Effective or “Real” Communication

Effective or “Real” Communication

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“Real communication is meaning transferred from one mind to another – not simply the exchange of words.”

You have probably seen the cell phone commercials portraying what happens when a phone call is dropped at the precise time the caller has shared some monumental, life-changing experience and is waiting for approval or returned excitement – only to be left holding a ‘dead phone’.

What happens next? The caller starts to assume what the other person is thinking and feeling. Always, they assume incorrectly and that the other person does not share their enthusiasm about the situation or for their idea.

What happens when you assume what your child is thinking or feeling because you have ‘dropped’ communication?

I want to share with you some proven strategies that can help you have effective communication with your family.

When you use effective communication, you reserve judgment. How many of you have been involved in a dialogue, only to realize that you are formulating your response as the person is talking? We are always interpreting and judging what is being said. This hinders true communication.

I also encourage you to pay attention to body language when you are communicating, both yours and the person you are speaking with. It has been said that 55 percent of all communication is done through body language. Have you ever noticed that when the words someone is saying don’t match the person’s body language, we tend to believe the body language? The little voice inside your head says, “Something doesn’t add up here.”

Use your ‘I’ statements. Effective communication cannot happen when someone feels defensive or backed into a corner. How do the following statements make you feel?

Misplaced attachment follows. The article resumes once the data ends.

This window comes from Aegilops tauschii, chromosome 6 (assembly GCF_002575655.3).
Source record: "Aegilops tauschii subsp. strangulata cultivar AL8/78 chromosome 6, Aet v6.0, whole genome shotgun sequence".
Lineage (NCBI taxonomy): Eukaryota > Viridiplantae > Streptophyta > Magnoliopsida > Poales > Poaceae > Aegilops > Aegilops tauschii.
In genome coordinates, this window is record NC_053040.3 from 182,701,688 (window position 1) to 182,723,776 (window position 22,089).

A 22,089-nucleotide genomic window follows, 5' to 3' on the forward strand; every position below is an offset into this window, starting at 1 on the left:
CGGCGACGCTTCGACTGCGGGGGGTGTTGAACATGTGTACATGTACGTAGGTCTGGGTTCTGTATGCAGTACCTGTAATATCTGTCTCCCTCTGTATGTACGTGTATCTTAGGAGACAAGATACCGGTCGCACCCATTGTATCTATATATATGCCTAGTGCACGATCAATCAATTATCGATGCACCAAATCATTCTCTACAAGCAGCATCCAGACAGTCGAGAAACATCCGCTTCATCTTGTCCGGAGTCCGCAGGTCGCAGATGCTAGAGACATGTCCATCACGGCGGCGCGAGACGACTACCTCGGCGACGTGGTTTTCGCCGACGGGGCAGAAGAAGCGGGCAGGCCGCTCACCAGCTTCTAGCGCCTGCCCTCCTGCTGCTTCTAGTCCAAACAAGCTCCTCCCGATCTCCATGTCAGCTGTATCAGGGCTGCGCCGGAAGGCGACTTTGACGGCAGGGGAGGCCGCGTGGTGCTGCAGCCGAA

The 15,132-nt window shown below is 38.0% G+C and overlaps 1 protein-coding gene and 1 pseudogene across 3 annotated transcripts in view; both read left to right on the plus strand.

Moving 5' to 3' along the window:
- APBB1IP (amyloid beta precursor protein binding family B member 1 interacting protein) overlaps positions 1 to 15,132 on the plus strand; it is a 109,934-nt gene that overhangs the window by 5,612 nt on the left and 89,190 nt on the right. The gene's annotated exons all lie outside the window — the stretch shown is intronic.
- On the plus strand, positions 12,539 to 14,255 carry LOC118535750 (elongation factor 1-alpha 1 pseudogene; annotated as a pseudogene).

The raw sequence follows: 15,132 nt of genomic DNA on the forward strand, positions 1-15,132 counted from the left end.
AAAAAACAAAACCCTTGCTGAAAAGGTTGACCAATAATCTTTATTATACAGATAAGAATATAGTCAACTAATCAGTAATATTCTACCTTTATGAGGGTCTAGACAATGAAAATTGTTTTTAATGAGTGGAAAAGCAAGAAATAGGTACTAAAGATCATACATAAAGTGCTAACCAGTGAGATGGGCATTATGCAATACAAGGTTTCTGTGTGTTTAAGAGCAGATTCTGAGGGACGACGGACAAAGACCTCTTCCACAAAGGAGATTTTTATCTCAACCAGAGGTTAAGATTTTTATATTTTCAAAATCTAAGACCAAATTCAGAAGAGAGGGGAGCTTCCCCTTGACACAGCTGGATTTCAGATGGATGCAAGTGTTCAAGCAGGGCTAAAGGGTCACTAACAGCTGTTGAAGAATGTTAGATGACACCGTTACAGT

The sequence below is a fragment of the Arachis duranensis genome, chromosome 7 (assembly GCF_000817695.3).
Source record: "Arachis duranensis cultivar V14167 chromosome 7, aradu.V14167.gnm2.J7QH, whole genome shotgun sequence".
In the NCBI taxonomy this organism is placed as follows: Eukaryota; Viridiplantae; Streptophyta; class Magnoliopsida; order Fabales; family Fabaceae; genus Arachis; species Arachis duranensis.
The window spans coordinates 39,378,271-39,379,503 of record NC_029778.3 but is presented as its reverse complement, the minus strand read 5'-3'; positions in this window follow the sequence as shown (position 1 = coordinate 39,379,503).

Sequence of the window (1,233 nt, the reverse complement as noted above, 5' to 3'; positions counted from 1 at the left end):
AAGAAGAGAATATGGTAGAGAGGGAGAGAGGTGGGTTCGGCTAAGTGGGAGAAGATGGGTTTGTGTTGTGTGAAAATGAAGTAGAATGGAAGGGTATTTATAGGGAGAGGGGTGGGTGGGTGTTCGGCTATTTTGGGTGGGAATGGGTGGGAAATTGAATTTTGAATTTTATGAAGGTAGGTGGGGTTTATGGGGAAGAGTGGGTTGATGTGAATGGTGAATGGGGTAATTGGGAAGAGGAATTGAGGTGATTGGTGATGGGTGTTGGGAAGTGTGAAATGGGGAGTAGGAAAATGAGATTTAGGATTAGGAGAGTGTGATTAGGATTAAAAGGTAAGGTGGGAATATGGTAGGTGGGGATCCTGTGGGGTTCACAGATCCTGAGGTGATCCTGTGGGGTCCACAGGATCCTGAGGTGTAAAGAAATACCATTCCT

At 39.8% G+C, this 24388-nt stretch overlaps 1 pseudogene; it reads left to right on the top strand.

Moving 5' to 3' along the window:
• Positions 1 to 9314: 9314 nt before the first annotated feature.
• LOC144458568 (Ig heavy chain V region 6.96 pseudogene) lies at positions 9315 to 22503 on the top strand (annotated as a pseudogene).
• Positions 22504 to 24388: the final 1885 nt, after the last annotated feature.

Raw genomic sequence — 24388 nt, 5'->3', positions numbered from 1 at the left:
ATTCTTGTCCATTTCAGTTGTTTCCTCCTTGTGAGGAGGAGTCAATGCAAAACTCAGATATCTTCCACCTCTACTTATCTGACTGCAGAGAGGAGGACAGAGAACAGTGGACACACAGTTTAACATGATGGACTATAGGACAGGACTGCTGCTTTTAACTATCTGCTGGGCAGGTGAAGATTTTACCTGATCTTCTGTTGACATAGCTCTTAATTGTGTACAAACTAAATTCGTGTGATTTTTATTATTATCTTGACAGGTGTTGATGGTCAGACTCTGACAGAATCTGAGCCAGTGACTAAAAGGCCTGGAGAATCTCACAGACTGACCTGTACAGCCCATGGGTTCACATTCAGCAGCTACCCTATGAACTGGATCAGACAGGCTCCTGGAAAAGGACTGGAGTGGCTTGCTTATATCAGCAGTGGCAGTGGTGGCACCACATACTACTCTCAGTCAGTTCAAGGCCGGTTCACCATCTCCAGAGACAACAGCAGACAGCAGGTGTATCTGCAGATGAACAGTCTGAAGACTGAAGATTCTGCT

“You never do what you say you will do; you are lazy, and you refuse to pull your weight.”

“You are never home on time and leave me here to do all the housework.”

“You take me for granted.”

If this was being said to you, chances are you would have shut down and stopped listening. Or, you are so angry that you have stopped listening. Maybe you’ve even heard this so often that you never even started to listen! What if the sender of this message had made the following statements instead?

“I feel frustrated when you don’t follow through on your promises.”

“I sometimes feel like I am the only one pulling my weight.”

“When you don’t come home on time, I worry and don’t feel validated that I am important to you.”

“I love you, but sometimes I need more from you, do you think we could talk about this?”

What would your response be now? I am guessing that while you may not agree with what was said, you would be willing to discuss this situation in an attempt to clear the air and resume the relationship.

This leads into one of the foundational skills required in effective communication. That is, good listening skills. Too often, we charge off to ‘fix’ the problem without all of the information because we did not take the time to listen. As a listener, you must also empathize with the other person. Empathy is not agreement, but it acknowledges that there is a valid reason for the person to be sharing the information with you. It shows that you are capable of understanding the depth of emotion they are communicating. When you can do this, you are able to validate the person’s position. Sometimes they just need to know that their comments are being heard and considered, regardless of whether you can ‘fix’ their issue.

Finally, good listeners are willing to suspend their judgments. This allows you to honestly hear all that is being said. I once heard someone say that feelings have no right or wrong to them. They are just feelings. It is how you act upon these feelings that make a difference. This may be the most difficult step for a good listener: to not assign a ‘good/bad’ or ‘right/wrong’ to the statements being shared.

People only care about what you think if they feel like you care! If you are constantly giving advice, children will see your statements as judgments, not as caring remarks. Use your times of advice sparingly and preferably when requested, especially as they get older.